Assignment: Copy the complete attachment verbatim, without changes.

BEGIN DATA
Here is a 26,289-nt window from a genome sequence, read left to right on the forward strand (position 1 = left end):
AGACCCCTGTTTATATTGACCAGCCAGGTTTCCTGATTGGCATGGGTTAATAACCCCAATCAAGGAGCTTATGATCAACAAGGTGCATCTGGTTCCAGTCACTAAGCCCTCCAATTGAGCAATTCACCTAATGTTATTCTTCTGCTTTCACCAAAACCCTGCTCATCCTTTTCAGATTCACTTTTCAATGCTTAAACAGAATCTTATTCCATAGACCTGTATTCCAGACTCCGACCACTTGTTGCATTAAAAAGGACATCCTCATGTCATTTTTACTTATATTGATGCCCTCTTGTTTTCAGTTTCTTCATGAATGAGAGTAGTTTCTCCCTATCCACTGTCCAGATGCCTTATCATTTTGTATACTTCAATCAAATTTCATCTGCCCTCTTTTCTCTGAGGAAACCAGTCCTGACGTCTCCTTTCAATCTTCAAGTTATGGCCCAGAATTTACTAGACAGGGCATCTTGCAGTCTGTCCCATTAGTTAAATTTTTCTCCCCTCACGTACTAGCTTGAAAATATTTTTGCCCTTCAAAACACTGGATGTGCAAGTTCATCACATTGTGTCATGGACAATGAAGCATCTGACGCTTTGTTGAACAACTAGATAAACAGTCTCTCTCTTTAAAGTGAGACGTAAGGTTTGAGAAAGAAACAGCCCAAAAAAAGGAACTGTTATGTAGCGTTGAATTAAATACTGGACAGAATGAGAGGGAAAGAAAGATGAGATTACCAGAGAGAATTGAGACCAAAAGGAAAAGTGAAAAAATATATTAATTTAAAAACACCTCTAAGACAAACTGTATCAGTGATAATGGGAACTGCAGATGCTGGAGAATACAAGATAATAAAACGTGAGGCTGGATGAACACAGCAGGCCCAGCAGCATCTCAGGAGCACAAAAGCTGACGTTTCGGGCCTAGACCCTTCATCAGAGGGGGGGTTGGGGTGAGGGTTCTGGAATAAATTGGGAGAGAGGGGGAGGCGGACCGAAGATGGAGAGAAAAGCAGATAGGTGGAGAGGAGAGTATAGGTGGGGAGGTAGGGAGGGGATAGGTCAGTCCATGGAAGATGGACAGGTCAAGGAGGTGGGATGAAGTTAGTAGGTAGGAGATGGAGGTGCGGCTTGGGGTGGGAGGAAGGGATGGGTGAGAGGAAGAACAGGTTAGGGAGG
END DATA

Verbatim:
Here is a 26,289-nt window from a genome sequence, read left to right on the forward strand (position 1 = left end):
AGACCCCTGTTTATATTGACCAGCCAGGTTTCCTGATTGGCATGGGTTAATAACCCCAATCAAGGAGCTTATGATCAACAAGGTGCATCTGGTTCCAGTCACTAAGCCCTCCAATTGAGCAATTCACCTAATGTTATTCTTCTGCTTTCACCAAAACCCTGCTCATCCTTTTCAGATTCACTTTTCAATGCTTAAACAGAATCTTATTCCATAGACCTGTATTCCAGACTCCGACCACTTGTTGCATTAAAAAGGACATCCTCATGTCATTTTTACTTATATTGATGCCCTCTTGTTTTCAGTTTCTTCATGAATGAGAGTAGTTTCTCCCTATCCACTGTCCAGATGCCTTATCATTTTGTATACTTCAATCAAATTTCATCTGCCCTCTTTTCTCTGAGGAAACCAGTCCTGACGTCTCCTTTCAATCTTCAAGTTATGGCCCAGAATTTACTAGACAGGGCATCTTGCAGTCTGTCCCATTAGTTAAATTTTTCTCCCCTCACGTACTAGCTTGAAAATATTTTTGCCCTTCAAAACACTGGATGTGCAAGTTCATCACATTGTGTCATGGACAATGAAGCATCTGACGCTTTGTTGAACAACTAGATAAACAGTCTCTCTCTTTAAAGTGAGACGTAAGGTTTGAGAAAGAAACAGCCCAAAAAAAGGAACTGTTATGTAGCGTTGAATTAAATACTGGACAGAATGAGAGGGAAAGAAAGATGAGATTACCAGAGAGAATTGAGACCAAAAGGAAAAGTGAAAAAATATATTAATTTAAAAACACCTCTAAGACAAACTGTATCAGTGATAATGGGAACTGCAGATGCTGGAGAATACAAGATAATAAAACGTGAGGCTGGATGAACACAGCAGGCCCAGCAGCATCTCAGGAGCACAAAAGCTGACGTTTCGGGCCTAGACCCTTCATCAGAGGGGGGGTTGGGGTGAGGGTTCTGGAATAAATTGGGAGAGAGGGGGAGGCGGACCGAAGATGGAGAGAAAAGCAGATAGGTGGAGAGGAGAGTATAGGTGGGGAGGTAGGGAGGGGATAGGTCAGTCCATGGAAGATGGACAGGTCAAGGAGGTGGGATGAAGTTAGTAGGTAGGAGATGGAGGTGCGGCTTGGGGTGGGAGGAAGGGATGGGTGAGAGGAAGAACAGGTTAGGGAGG